Americans, in general, are polarized when it comes to capital punishment. A recent poll conducted by Gallup, as reported in USA Today, has revealed that more than one-third of the population across the United States are against the concept of capital punishment. Their ire was further fuelled when people who had served more than three decades behind bars were finally executed on the same day when they had appealed the court to repeal their sentence. The poll saw a significant rise when a substantial number of people, 35 per cent, voiced their opinion against capital punishment.
Capital punishment is not just limited to the United States. Some of the countries that are largely driven by religion than judiciary, are hard to question when it comes to the death sentence. Countries such as Saudi Arabia, Pakistan, Bangladesh, Iran, and Iraq also award capital punishment but that is purely on the basis of the felony. Since executions carried out in Islamic countries are never brought in the media, also because some of the recorded one’s have been under narcotics, murder or having illicit relationships.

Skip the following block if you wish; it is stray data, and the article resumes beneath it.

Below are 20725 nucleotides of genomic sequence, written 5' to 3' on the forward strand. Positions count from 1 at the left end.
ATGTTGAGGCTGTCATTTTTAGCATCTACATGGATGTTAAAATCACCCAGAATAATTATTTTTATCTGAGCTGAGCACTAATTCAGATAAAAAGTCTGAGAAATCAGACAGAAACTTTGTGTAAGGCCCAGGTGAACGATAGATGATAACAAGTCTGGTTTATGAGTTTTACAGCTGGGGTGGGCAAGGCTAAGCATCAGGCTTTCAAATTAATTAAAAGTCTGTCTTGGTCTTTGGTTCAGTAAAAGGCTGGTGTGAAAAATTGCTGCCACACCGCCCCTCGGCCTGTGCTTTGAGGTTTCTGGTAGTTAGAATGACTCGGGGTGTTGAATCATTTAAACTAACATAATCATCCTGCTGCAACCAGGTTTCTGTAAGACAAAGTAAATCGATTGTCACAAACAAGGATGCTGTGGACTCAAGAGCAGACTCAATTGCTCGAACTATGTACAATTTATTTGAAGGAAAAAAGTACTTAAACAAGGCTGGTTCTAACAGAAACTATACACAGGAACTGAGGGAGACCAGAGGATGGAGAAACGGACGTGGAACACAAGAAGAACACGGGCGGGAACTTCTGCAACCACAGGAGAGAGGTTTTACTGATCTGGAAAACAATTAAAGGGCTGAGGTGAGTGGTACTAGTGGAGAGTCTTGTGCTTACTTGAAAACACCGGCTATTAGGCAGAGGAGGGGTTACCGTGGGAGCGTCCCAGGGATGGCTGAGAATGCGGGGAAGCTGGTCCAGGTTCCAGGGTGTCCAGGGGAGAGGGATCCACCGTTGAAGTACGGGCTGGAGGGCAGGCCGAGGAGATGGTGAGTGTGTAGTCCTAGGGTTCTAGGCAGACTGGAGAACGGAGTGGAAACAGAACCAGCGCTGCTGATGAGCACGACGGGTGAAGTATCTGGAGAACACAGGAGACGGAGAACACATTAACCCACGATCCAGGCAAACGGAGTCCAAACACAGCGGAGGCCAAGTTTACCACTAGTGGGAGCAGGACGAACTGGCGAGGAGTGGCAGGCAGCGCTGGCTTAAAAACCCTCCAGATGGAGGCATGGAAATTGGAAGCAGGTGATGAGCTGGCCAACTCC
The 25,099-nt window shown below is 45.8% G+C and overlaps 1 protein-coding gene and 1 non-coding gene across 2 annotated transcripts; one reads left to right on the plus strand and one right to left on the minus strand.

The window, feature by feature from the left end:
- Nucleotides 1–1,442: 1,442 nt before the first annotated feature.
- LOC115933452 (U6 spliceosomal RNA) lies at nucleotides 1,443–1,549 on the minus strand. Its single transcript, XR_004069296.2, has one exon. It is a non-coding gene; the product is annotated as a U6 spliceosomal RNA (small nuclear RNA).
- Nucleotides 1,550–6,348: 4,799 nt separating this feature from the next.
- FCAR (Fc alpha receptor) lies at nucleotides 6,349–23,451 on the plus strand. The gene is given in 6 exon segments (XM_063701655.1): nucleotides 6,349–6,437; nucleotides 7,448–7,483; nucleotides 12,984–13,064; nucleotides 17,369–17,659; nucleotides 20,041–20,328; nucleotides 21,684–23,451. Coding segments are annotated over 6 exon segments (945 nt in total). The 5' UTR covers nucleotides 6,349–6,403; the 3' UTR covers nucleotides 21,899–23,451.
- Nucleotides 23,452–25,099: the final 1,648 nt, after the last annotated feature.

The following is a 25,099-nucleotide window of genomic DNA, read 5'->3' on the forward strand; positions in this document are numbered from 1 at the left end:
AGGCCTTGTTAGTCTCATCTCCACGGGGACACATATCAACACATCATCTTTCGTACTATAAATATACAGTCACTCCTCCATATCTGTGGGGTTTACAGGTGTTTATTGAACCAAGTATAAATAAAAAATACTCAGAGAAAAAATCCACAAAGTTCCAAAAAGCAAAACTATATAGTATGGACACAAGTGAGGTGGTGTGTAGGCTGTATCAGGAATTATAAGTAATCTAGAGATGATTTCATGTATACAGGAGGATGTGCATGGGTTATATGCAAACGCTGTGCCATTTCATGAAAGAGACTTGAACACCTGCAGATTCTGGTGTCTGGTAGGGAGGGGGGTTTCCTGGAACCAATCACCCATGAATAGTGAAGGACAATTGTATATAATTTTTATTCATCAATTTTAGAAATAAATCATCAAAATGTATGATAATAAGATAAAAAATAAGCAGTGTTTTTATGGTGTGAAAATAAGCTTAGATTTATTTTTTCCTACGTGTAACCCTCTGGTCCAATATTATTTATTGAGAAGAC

Capital punishment, to a great extent, defies the basic rule of human rights. But on the flipside, it is also an opinion generator. Many people say that capital punishment acts as a differentiator and helps in bringing justice to the families of the victims. However, what needs to be questioned is, are the courts fair in executing a person even after he awaits his verdict for decades in jail and is finally executed? The judiciary in this case moves at a snail’s pace everywhere but also questions the morality of the judiciary.
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